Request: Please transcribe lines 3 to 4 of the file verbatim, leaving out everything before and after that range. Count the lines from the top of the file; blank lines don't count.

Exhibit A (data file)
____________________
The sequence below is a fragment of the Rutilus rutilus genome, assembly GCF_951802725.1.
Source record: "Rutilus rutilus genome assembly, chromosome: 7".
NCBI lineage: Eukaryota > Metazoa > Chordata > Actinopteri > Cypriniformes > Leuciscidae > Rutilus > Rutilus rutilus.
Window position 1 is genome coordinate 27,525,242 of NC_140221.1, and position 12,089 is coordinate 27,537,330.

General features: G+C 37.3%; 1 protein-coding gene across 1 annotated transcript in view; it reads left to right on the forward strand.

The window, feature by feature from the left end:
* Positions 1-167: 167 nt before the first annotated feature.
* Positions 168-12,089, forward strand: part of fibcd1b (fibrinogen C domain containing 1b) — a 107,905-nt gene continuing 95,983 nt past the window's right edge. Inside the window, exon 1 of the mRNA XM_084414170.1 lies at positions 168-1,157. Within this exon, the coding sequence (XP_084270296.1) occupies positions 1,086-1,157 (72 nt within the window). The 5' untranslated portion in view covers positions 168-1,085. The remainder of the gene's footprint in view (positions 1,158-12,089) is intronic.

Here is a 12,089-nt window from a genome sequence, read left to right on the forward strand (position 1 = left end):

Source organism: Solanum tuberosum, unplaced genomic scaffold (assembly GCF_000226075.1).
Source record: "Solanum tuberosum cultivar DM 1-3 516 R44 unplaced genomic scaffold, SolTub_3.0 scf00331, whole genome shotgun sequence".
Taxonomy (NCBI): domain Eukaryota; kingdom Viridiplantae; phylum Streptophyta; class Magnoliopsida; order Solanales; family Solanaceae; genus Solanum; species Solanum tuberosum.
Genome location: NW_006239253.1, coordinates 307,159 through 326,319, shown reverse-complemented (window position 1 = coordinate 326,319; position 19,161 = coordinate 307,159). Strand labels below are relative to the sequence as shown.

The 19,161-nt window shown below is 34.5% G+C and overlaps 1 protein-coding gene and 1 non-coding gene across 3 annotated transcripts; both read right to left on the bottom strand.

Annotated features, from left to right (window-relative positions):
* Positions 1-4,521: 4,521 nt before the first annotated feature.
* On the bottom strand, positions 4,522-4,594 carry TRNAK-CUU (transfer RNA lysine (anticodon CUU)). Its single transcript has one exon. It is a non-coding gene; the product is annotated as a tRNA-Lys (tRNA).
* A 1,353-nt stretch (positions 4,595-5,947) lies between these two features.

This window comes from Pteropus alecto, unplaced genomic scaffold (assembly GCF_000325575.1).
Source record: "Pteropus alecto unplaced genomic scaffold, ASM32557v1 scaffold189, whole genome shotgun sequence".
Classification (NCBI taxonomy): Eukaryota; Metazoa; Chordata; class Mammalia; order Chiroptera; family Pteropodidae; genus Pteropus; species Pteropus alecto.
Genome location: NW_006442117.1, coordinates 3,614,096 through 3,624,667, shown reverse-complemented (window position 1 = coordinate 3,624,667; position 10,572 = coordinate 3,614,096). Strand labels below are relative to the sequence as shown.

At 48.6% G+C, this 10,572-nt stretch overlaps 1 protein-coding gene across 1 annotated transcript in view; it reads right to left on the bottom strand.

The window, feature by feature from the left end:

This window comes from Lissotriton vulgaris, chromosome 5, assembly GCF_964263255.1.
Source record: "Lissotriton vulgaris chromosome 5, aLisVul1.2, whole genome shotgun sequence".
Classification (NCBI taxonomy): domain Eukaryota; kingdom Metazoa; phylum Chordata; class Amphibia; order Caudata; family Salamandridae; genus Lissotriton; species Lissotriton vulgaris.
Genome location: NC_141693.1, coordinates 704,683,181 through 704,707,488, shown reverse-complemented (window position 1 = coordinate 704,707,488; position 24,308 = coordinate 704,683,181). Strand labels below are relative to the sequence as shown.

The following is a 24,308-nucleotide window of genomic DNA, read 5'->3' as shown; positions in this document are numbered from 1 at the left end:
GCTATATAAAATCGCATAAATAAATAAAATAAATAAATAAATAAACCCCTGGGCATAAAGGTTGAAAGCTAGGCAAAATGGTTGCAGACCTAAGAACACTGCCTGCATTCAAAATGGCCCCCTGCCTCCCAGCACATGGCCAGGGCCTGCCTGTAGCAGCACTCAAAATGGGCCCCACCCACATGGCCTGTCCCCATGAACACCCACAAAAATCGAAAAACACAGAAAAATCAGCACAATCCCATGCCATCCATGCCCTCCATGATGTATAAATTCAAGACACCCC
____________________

NCBI lineage: Eukaryota > Metazoa > Chordata > Actinopteri > Cypriniformes > Leuciscidae > Rutilus > Rutilus rutilus.
Window position 1 is genome coordinate 27,525,242 of NC_140221.1, and position 12,089 is coordinate 27,537,330.